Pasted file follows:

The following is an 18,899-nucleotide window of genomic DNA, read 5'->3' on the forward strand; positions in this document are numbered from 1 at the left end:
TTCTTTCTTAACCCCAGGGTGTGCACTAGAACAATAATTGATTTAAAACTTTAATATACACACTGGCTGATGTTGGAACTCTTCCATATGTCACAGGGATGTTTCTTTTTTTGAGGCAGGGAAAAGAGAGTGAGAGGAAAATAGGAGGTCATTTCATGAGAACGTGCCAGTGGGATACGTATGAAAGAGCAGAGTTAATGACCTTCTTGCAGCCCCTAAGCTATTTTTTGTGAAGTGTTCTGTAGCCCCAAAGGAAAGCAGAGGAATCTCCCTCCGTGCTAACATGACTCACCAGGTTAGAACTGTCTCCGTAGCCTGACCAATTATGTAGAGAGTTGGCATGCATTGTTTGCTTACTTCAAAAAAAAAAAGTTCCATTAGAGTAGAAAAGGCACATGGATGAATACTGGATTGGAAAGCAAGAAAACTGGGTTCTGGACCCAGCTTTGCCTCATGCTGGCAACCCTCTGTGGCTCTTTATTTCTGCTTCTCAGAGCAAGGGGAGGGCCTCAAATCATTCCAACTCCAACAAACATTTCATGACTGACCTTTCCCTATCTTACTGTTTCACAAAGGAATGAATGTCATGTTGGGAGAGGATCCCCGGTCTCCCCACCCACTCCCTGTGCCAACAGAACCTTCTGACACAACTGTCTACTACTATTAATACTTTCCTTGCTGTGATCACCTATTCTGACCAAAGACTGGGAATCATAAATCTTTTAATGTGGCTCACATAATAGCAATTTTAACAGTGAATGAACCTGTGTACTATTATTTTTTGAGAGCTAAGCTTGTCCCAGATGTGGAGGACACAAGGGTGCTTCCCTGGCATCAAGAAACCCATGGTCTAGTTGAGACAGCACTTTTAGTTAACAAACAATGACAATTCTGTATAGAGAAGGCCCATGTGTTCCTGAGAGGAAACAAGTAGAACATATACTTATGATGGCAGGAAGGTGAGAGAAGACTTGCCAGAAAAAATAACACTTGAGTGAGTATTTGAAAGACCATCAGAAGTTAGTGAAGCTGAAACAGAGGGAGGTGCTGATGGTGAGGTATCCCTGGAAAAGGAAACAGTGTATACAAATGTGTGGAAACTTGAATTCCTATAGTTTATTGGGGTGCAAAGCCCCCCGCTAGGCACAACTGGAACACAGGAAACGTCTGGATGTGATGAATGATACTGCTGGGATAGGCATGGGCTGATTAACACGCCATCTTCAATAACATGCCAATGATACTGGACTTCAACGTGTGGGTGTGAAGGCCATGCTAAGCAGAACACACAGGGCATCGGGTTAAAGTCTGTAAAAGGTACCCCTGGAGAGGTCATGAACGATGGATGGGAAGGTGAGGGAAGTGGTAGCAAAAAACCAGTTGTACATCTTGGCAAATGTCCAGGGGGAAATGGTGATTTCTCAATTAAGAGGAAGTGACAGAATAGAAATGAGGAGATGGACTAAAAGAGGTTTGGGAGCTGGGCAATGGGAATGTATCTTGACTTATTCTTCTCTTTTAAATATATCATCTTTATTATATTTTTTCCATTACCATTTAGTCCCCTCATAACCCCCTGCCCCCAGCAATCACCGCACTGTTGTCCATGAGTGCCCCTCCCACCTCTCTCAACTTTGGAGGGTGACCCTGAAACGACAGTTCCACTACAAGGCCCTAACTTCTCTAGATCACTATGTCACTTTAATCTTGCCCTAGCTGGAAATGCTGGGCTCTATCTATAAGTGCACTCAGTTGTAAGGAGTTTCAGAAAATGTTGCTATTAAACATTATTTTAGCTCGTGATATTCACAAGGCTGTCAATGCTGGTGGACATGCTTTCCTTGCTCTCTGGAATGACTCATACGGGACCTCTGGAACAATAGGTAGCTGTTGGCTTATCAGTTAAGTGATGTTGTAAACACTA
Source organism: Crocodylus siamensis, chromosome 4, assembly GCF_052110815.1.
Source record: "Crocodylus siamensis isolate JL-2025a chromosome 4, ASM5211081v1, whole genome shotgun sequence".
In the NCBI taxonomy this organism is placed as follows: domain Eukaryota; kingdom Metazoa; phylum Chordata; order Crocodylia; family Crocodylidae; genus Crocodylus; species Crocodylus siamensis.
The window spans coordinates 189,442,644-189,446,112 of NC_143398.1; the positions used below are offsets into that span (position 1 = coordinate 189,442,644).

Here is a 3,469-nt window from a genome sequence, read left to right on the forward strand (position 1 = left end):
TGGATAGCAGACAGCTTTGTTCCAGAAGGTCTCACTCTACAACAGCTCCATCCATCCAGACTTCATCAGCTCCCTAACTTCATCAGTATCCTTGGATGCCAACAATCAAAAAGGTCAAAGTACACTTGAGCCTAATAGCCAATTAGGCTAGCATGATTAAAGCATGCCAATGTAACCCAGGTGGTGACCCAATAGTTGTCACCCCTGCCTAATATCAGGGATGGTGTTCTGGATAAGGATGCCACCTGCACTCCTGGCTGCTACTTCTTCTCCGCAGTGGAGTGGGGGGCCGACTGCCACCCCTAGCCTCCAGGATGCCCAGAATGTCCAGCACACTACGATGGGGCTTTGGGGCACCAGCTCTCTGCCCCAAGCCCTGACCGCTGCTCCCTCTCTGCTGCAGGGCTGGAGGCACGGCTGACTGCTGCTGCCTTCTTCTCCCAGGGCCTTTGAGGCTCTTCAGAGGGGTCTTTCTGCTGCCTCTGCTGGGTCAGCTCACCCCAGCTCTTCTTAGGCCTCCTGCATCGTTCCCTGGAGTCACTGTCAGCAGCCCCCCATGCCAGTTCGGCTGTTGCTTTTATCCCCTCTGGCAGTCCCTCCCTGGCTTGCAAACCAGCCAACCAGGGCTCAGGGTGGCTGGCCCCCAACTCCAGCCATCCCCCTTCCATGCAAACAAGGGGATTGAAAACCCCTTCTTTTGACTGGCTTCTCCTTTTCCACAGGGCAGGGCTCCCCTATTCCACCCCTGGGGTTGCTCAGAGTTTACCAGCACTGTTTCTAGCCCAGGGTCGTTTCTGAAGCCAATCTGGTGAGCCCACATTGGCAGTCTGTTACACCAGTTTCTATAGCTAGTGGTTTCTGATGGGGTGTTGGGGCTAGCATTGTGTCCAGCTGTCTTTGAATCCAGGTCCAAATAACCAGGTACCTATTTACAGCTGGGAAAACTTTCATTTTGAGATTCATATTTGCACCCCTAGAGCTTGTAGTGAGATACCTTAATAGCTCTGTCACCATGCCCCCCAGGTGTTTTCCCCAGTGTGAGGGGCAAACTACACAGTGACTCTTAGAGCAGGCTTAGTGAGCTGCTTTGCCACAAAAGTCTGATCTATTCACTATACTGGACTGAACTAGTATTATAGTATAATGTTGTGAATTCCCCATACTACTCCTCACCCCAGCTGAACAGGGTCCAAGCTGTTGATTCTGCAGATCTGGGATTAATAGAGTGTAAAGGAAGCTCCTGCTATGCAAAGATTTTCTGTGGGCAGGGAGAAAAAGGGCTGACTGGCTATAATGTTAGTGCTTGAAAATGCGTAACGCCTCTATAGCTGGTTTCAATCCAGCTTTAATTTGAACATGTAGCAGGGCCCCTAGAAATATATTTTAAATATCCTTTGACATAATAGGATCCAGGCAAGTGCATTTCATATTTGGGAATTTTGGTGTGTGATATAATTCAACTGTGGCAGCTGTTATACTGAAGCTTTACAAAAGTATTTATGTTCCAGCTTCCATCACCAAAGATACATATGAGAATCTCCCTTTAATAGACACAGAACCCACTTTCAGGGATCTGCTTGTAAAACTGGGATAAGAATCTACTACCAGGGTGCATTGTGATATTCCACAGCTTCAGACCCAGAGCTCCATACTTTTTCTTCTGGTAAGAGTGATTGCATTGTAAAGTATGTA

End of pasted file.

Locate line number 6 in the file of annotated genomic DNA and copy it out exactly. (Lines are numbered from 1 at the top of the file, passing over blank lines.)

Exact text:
The window spans coordinates 189,442,644-189,446,112 of NC_143398.1; the positions used below are offsets into that span (position 1 = coordinate 189,442,644).